After two hours of back and forth with VITELCO officials, Public Services Commission members voted to push back the vote on a proposed rate increase until its next meeting.
Ronald Belfon, the rate case hearing examiner attorney, explained to the PSC Tuesday night that VITELCO has not had a rate case since 2003 and, as a result, has suffered “profit loss” over the last three years.
VITELCO’s rates currently bring in a 4.49 percent return on investment and Belfon recommended Tuesday that the company raise its rates to allow for a 13.979 percent return.
That means residential customers currently charged $21.64 per month for landline service would see their bills jump to $36, according to VITELCO attorney Bennett Ross. Ross has said in other public rate case hearings that since the PSC last examined the VITELCO’s rates in 2008, the company has invested $125 million dollars in updates to its network, including a conversion to fiber-optic cable.
At the same time the company’s customer base has been shrinking thanks to the declining popularity of landline phones, he said. In 2008, VITELCO had 61,000 lines in service. By the end of 2014, that number had dropped to less than 39,000.
Ross said that VITELCO’s increase in investment expenditures and its decrease in phone customers leaves the company with little other option than to request the PSC approve rate increases.
At the public hearings, however, PSC advisors Georgetown Consulting recommended an annual rate reduction of $9.6 million, which would amount to a $12.94 decrease of VITELCO’s monthly rate for residential phone lines and a $34.98 decrease of its business line rate. During Tuesday’s PSC hearing on St. Thomas, Georgetown’s Jamshed Madan repeated the recommendations and said it’s VITELCO’s own fault for not filing for a rate increase for more than 10 years.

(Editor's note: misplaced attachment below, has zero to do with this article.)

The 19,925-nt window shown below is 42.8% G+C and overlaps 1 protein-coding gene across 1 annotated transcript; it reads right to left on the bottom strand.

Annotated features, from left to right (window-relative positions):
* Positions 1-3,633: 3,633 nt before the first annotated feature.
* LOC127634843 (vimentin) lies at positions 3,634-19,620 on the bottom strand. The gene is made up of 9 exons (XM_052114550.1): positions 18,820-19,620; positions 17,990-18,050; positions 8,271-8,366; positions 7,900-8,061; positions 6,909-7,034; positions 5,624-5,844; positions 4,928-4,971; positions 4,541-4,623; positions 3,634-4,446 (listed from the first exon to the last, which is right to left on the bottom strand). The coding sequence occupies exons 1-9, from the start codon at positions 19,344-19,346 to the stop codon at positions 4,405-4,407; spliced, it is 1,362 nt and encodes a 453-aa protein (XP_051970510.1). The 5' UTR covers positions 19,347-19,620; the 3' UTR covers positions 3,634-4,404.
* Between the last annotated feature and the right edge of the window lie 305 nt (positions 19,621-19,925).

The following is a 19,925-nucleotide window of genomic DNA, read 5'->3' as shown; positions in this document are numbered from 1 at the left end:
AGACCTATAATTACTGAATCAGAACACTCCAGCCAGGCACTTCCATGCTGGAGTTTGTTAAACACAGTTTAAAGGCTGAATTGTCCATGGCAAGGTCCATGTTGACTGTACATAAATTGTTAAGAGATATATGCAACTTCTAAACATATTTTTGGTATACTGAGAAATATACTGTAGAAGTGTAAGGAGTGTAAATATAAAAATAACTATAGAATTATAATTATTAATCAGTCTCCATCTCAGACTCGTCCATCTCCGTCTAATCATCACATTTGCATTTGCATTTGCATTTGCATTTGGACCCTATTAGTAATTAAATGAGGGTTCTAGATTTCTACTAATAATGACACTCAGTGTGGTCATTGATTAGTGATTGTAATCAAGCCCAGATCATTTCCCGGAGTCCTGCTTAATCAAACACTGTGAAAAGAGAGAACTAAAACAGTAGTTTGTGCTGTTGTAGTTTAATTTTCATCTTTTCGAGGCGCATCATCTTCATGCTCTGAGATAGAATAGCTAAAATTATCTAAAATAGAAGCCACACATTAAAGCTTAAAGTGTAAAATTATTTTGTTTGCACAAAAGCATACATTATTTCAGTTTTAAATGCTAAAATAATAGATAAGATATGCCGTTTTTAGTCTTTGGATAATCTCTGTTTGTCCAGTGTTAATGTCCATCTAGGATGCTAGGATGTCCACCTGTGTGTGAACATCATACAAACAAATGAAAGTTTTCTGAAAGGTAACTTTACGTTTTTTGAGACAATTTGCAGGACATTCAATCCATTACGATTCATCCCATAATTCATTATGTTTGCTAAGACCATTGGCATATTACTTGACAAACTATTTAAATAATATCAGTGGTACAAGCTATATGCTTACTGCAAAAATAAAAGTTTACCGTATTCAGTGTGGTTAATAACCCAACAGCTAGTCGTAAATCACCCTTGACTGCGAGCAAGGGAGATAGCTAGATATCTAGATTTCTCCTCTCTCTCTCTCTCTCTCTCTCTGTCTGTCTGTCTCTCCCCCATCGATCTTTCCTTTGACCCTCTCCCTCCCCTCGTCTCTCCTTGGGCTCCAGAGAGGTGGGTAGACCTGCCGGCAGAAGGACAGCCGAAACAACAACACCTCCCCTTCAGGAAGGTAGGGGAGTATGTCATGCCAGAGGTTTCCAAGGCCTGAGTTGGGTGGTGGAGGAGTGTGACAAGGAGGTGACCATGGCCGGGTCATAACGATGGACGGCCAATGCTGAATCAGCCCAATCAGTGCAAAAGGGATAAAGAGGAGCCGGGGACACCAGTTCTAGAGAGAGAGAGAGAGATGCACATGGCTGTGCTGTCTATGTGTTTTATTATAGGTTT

Madan said that in preparing its report, Georgetown found it difficult to get information from VITELCO, making it “difficult” for the team to do its work, and that Belfon, as hearing examiner, had just based his recommendations on VITELCO’s notes and testimony without doing additional research.
Georgetown contended that VITELCO’s claims that it had to get rid of all its debt before transferring control to Atlantic Tele-Network were false and that the company actually had more assets than it was letting on; a study of VITELCO’s facility on St. Thomas alone is worth $80 more than what “is on the books,” Madan said.
Madan added that the issue of “delivering the company debt free” is still being discussed between VITELCO and ATN.
“It’s not anywhere near settled,” he said. “It’s a big issue, with ATN saying they were never offered the ability to assume the debt.”
Commission members voted at the end to hold off on making a decision until their next meeting, once they have more time to review all the documents.